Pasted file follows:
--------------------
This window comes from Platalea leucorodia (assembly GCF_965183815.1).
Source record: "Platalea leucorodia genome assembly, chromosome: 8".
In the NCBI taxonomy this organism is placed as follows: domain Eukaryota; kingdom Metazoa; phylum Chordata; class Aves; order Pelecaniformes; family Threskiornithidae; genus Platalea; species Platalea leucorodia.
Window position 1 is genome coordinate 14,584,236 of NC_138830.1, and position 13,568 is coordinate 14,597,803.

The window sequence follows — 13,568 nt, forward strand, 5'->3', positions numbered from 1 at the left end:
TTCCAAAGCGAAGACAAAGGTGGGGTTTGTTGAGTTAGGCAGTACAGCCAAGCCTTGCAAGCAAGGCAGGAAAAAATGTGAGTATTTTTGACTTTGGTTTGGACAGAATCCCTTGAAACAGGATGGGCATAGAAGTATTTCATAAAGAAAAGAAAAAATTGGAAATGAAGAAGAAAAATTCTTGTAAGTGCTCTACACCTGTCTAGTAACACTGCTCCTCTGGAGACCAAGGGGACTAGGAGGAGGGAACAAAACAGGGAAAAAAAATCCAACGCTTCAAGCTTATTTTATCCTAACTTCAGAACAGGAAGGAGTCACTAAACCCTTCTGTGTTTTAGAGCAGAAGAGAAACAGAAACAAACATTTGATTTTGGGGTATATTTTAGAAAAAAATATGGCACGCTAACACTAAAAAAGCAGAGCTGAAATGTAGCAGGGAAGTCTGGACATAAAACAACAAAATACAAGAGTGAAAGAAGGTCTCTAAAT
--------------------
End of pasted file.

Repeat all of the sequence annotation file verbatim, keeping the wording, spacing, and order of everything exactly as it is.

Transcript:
This window comes from Platalea leucorodia (assembly GCF_965183815.1).
Source record: "Platalea leucorodia genome assembly, chromosome: 8".
In the NCBI taxonomy this organism is placed as follows: domain Eukaryota; kingdom Metazoa; phylum Chordata; class Aves; order Pelecaniformes; family Threskiornithidae; genus Platalea; species Platalea leucorodia.
Window position 1 is genome coordinate 14,584,236 of NC_138830.1, and position 13,568 is coordinate 14,597,803.

The window sequence follows — 13,568 nt, forward strand, 5'->3', positions numbered from 1 at the left end:
TTCCAAAGCGAAGACAAAGGTGGGGTTTGTTGAGTTAGGCAGTACAGCCAAGCCTTGCAAGCAAGGCAGGAAAAAATGTGAGTATTTTTGACTTTGGTTTGGACAGAATCCCTTGAAACAGGATGGGCATAGAAGTATTTCATAAAGAAAAGAAAAAATTGGAAATGAAGAAGAAAAATTCTTGTAAGTGCTCTACACCTGTCTAGTAACACTGCTCCTCTGGAGACCAAGGGGACTAGGAGGAGGGAACAAAACAGGGAAAAAAAATCCAACGCTTCAAGCTTATTTTATCCTAACTTCAGAACAGGAAGGAGTCACTAAACCCTTCTGTGTTTTAGAGCAGAAGAGAAACAGAAACAAACATTTGATTTTGGGGTATATTTTAGAAAAAAATATGGCACGCTAACACTAAAAAAGCAGAGCTGAAATGTAGCAGGGAAGTCTGGACATAAAACAACAAAATACAAGAGTGAAAGAAGGTCTCTAAAT